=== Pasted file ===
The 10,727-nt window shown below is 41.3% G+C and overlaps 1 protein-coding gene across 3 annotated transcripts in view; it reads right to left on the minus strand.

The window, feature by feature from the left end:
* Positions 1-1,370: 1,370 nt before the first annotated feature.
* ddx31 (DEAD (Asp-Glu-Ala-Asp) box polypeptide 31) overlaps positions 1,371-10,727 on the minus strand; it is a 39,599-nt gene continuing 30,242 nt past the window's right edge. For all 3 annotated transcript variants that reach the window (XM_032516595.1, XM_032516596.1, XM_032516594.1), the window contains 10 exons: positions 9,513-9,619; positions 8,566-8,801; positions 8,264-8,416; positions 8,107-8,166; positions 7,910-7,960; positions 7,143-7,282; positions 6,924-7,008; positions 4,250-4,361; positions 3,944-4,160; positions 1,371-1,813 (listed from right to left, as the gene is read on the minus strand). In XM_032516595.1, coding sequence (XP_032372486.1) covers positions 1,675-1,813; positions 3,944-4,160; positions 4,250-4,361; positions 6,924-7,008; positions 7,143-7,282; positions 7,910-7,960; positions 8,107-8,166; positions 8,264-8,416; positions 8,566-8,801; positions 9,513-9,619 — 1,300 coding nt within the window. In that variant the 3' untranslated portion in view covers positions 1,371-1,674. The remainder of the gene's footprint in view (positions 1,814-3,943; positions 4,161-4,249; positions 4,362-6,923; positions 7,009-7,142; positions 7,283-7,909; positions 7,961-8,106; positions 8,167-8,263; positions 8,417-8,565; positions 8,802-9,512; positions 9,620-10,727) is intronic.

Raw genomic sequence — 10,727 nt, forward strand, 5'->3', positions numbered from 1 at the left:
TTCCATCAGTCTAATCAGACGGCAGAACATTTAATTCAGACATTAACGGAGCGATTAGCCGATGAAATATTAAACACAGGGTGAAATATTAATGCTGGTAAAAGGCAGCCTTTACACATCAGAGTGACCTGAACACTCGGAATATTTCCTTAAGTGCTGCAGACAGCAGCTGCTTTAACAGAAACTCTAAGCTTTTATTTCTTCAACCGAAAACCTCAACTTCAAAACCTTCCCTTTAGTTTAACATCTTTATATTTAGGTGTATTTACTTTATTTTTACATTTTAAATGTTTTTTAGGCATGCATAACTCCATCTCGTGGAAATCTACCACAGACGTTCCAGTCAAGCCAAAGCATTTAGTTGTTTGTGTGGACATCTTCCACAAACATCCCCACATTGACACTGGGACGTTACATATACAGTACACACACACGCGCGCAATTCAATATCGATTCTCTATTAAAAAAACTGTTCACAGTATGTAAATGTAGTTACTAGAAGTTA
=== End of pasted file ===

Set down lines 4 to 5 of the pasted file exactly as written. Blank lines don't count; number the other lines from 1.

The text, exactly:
* ddx31 (DEAD (Asp-Glu-Ala-Asp) box polypeptide 31) overlaps positions 1,371-10,727 on the minus strand; it is a 39,599-nt gene continuing 30,242 nt past the window's right edge. For all 3 annotated transcript variants that reach the window (XM_032516595.1, XM_032516596.1, XM_032516594.1), the window contains 10 exons: positions 9,513-9,619; positions 8,566-8,801; positions 8,264-8,416; positions 8,107-8,166; positions 7,910-7,960; positions 7,143-7,282; positions 6,924-7,008; positions 4,250-4,361; positions 3,944-4,160; positions 1,371-1,813 (listed from right to left, as the gene is read on the minus strand). In XM_032516595.1, coding sequence (XP_032372486.1) covers positions 1,675-1,813; positions 3,944-4,160; positions 4,250-4,361; positions 6,924-7,008; positions 7,143-7,282; positions 7,910-7,960; positions 8,107-8,166; positions 8,264-8,416; positions 8,566-8,801; positions 9,513-9,619 — 1,300 coding nt within the window. In that variant the 3' untranslated portion in view covers positions 1,371-1,674. The remainder of the gene's footprint in view (positions 1,814-3,943; positions 4,161-4,249; positions 4,362-6,923; positions 7,009-7,142; positions 7,283-7,909; positions 7,961-8,106; positions 8,167-8,263; positions 8,417-8,565; positions 8,802-9,512; positions 9,620-10,727) is intronic.

Raw genomic sequence — 10,727 nt, forward strand, 5'->3', positions numbered from 1 at the left: